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Tom McRae


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"For me, a song’s got to succeed in a way that no other art form can. It has to hit that transcendent moment. That’s what music is all about, getting that moment where you don’t know why you’re laughing or crying or dancing, but it’s nailed you and no-one knows how or what or why."

Tom McRae’s self-titled debut album, released in 2000, announced the arrival of a rare and singular new talent. It’s subsequent Mercury Prize and Brit nominations merely confirmed the insight and vision of Scott Walker, who had invited McRae to take part in his Meltdown Festival – before he’d even released a record. The album, of course, went on to figure in the end-of-year Top 10 lists of The Observer, Sunday Telegraph, Sunday Times, Independent, Time Out and Q.

The follow-up, ‘Just Like Blood’ (release date: 3rd February 2003), has been neither rushed nor delayed – for which credit should go to McRae for not being impatient, and db Records for appreciating the wisdom in nurturing not hyping such a talent.

"Sure, I think two and a half years is a long time between records," acknowledges McRae. "But the first album had a slow start before gradually snowballing, and then I spent the best part of two years playing all over Europe and America." Feeding off these experiences, just as London (‘the greatest city on earth’) inspired much of the first record, so the ‘small industrial towns of America and mad places in LA where it’s just insane’ were to prove a significant starting point for many of the new songs. "The idea of bands on the road who think it’s boring is ridiculous," says McRae. "It’s just not. It’s brilliant. But you’ve got to make it brilliant. That’s the challenge."

The new album ‘Just Like Blood’ is worth the wait. It marks a huge step forward. In terms of sound, scope and style, it is a bigger, braver and possibly even darker work than its widely acclaimed predecessor. It feels contemporary, yet stands alone.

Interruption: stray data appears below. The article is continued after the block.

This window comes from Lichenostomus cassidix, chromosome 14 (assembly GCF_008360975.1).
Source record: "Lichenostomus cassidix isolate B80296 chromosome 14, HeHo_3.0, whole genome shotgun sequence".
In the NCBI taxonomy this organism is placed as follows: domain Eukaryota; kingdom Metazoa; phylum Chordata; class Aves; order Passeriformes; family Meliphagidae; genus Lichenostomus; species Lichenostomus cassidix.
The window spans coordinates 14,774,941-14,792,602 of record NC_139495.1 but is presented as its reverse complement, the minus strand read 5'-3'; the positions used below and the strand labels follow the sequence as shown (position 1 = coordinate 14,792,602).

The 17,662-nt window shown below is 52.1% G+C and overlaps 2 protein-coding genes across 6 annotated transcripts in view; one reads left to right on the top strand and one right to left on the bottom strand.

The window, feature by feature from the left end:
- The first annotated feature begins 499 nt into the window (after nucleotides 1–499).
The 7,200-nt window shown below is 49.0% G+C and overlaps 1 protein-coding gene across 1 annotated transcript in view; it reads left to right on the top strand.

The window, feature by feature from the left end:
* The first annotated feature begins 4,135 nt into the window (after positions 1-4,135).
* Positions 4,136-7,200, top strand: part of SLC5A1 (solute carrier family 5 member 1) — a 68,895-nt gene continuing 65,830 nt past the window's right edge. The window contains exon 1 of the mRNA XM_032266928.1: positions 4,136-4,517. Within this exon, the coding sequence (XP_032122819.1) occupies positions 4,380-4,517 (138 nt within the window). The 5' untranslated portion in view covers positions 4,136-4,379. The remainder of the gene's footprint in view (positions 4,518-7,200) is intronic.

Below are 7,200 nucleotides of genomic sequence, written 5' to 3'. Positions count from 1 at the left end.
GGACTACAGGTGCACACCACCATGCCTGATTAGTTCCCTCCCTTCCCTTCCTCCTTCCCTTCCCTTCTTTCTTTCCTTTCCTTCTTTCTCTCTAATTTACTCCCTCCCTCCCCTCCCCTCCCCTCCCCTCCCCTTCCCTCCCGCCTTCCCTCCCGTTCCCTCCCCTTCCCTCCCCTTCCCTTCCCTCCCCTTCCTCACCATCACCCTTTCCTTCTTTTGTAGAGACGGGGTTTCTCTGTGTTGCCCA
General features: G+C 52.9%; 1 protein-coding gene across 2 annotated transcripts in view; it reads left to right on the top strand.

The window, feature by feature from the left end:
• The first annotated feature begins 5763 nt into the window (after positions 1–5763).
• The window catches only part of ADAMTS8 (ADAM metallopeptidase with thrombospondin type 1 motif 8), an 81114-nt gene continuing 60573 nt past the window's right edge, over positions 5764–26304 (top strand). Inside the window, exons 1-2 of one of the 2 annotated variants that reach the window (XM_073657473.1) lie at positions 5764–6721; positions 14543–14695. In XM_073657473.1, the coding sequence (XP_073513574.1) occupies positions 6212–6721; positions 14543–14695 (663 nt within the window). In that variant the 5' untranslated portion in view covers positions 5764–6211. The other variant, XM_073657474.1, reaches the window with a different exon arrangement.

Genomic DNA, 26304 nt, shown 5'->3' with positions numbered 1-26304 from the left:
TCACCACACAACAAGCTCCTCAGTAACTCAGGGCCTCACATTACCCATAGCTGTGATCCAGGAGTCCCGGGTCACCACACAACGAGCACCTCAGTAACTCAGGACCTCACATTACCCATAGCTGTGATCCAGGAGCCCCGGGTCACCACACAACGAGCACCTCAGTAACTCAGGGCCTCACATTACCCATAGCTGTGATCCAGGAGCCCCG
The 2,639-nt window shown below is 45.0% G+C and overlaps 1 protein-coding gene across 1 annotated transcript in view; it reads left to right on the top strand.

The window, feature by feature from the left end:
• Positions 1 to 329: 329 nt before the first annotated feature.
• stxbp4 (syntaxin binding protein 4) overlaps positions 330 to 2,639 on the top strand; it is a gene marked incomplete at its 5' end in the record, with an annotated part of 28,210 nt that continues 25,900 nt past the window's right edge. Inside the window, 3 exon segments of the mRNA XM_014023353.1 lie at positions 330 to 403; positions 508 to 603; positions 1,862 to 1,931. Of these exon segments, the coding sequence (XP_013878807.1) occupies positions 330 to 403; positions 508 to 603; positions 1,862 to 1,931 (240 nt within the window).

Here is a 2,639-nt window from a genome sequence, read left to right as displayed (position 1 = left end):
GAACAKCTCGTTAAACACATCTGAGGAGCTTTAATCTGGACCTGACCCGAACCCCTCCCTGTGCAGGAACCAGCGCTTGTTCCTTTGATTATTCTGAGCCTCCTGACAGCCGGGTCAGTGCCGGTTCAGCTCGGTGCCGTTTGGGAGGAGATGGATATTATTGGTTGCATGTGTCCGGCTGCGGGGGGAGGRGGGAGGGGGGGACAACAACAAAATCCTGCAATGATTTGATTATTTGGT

"The themes of the album are again dislocation and dissatisfaction and desire for escape," he explains, "but this time the desire is for escape post the point you’ve actually escaped. You’re somewhere different, but still thinking, ‘Well, this still isn’t right. What now?!’ It’s about the idea of chasing stuff that is always out of reach, with the ground constantly shifting beneath your feet. It’s about being uncertain, whilst at the same time being certain that you’ve got to keep going."

He laughs. "Y’know, the same old singer-songwriter bollocks. All gloom and doom and depression! It’s funny, the Mercury nomination raised my profile to the extent where my name appeared in The Mirror. They said I was sort of like ‘the record you would hear at the worst student party from hell.’ Which is one of my favourite quotes!" Sometimes, of course, the darkest songs can be the most uplifting. "Absolutely," he agrees. "It’s homeopathy. I think a little bit of what’s killing you is really important."

The new album is produced by Ben Hillier (Blur and Elbow). "I think I’ve achieved what I set out to do," says McRae. "Which was essentially not to do what I’d done before. I really wanted someone who would prod me out of my comfort zone and Ben was that person. He’s got a great approach to making music, which is, you start off with the basic idea and then just throw chaos at it and see what happens."

http://www.tommcrae.com

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When I received a copy of the debut album a few years ago... it stayed permanently in the player for weeks. It's been a favourite ever since.

He's doing a few dates in LA at the Hotel Cafe in the next few days. If anybody goes along... a review would be nice :)

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